Friday, February 25, 2011

EDITORIAL >> More jobs lost here

Another area manufacturing plant is set to close, a victim of a slow economy and cheap foreign competition.

Graphic Packaging International Inc., a subsidiary of Graphic Packaging Holding Co. of Marietta, Ga., will close its multiwall-bag facility on Redmond Road in Jacksonville in July. Some 200 workers will be out of work, another sad reminder that manufacturing jobs are fast disappearing in Arkansas.

The company, long a fixture in Jacksonville, will move its equipment to other U.S. plants as it tries to cut costs against cheap foreign manufacturers.

When announcing the closing, the company issued a statement that was as heartless as it was predictable: “As always, GPI deploys business to our most cost-effective plants,” David Scheible, president and chief executive officer, said in a news release. “We continually evaluate all of our business operations to ensure we are serving our markets as efficiently as possible. Simply put, this is a difficult business decision.”

Formerly owned by Stone Container Corp. of Chicago, the plant had a solid reputation for quality and a workforce that earned above-average wages. But those kinds of jobs are harder to find here because companies can often pay foreign workers a fraction of what it costs to operate in the U.S. Arkansas was once known as a low-wage state, but Mexico and China have workers who’ll gladly take a job for $1 or $2 an hour.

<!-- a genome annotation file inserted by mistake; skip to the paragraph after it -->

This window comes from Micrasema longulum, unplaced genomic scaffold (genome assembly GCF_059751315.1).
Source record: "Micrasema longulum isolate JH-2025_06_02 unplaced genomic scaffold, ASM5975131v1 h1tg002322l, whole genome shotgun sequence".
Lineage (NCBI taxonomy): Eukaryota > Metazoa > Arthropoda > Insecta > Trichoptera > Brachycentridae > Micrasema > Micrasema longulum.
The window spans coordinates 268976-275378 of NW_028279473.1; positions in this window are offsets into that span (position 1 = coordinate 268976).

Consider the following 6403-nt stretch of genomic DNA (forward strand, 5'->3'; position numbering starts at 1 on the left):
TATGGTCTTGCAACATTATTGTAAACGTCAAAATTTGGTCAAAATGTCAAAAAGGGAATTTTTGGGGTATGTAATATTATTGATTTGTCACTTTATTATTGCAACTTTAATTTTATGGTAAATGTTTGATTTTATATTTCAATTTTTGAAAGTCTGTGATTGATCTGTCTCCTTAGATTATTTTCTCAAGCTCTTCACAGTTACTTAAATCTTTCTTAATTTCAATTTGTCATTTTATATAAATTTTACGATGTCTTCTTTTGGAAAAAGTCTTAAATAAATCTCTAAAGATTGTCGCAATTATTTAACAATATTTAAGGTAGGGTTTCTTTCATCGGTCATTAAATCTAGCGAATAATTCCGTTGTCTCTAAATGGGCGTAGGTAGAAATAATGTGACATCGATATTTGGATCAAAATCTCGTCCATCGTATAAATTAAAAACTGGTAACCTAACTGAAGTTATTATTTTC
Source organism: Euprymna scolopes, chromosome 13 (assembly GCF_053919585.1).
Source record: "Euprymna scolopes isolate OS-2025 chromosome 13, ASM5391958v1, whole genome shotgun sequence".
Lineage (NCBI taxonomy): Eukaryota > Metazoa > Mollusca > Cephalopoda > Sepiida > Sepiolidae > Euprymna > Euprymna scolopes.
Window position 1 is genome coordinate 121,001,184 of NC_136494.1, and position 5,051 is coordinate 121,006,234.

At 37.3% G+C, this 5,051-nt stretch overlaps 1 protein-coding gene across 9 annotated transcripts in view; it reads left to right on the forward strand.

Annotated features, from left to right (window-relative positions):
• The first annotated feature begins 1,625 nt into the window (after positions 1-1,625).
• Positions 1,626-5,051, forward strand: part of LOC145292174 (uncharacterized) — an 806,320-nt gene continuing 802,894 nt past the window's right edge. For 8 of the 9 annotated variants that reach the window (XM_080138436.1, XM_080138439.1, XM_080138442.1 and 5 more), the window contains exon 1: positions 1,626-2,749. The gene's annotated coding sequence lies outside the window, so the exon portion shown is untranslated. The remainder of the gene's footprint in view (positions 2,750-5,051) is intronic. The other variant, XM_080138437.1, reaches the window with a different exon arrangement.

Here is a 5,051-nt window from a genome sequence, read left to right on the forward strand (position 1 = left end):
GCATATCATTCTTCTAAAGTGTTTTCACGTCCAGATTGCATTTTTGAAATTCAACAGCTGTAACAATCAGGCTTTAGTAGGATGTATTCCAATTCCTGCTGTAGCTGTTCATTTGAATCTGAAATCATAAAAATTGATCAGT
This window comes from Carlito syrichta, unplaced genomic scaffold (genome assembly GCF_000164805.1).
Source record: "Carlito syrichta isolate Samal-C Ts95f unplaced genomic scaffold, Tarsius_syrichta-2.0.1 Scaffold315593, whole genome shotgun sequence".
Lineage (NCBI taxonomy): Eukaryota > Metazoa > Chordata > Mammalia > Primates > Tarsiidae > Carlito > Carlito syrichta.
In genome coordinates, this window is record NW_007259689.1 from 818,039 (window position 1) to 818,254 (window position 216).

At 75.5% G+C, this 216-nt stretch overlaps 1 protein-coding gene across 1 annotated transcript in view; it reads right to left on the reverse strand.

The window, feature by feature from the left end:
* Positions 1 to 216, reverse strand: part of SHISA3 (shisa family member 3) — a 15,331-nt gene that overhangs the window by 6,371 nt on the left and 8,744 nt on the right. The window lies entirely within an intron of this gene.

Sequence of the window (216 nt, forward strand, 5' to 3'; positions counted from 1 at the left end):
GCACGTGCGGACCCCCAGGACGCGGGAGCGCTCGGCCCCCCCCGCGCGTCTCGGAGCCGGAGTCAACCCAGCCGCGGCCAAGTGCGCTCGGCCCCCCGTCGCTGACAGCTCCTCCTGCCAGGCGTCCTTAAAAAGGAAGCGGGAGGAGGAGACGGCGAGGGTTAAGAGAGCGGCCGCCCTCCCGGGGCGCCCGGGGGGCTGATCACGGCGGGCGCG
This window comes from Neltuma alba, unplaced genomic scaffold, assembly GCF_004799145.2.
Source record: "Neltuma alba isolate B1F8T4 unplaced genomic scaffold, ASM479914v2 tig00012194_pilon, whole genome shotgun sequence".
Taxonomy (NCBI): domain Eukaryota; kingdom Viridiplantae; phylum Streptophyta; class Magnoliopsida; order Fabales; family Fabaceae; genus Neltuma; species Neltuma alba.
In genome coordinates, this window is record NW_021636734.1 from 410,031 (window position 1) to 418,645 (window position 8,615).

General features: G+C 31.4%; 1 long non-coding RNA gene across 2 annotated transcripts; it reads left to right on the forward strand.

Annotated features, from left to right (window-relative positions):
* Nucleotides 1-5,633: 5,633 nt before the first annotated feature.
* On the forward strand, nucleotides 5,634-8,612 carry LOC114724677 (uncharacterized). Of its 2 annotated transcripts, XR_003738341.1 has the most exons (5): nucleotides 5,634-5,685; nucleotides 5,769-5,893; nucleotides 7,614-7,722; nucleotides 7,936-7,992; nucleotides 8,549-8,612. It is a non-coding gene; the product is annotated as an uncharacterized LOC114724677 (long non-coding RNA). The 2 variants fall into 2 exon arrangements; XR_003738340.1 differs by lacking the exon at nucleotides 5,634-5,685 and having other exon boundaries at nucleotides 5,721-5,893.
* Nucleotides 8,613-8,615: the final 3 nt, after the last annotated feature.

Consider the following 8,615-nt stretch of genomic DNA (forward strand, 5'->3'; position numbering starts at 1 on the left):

It’s no wonder Arkansas has lost some 50,000 manufacturing jobs since 1995 — more than 2 million in the U.S. Those jobs in Arkansas once represented 20 percent of the workforce, but they’re now just 14 percent of the state job market. To be sure, there are still decent jobs out there: The aerospace industry employs 3,400 people in Arkansas, while thousands of workers are drilling for natural gas in the Fayetteville shale. In addition, education and health care have created 13,000 more jobs, so the picture is not all bleak.

But drive down Redmond Road, and you’ll see empty plants everywhere: From Graphic Packaging to Franklin Electric to Conestoga Woods, although others are thriving, like Triangle Engineering, which makes quality fans. Around the corner, Lomanco continues to make the best attic ventilators in the world.

But when cheap foreign competitors can horn in, the American workers suffer. We’ve seen manufacturing jobs disappear for decades, but when it happens in our cities, there’s usually someone you know who will lose a paycheck. They’re not just an unemployment statistic, but part of a national tragedy.

Here’s hoping those jobless workers will get back on their feet when the economy improves. We fear some of them never will.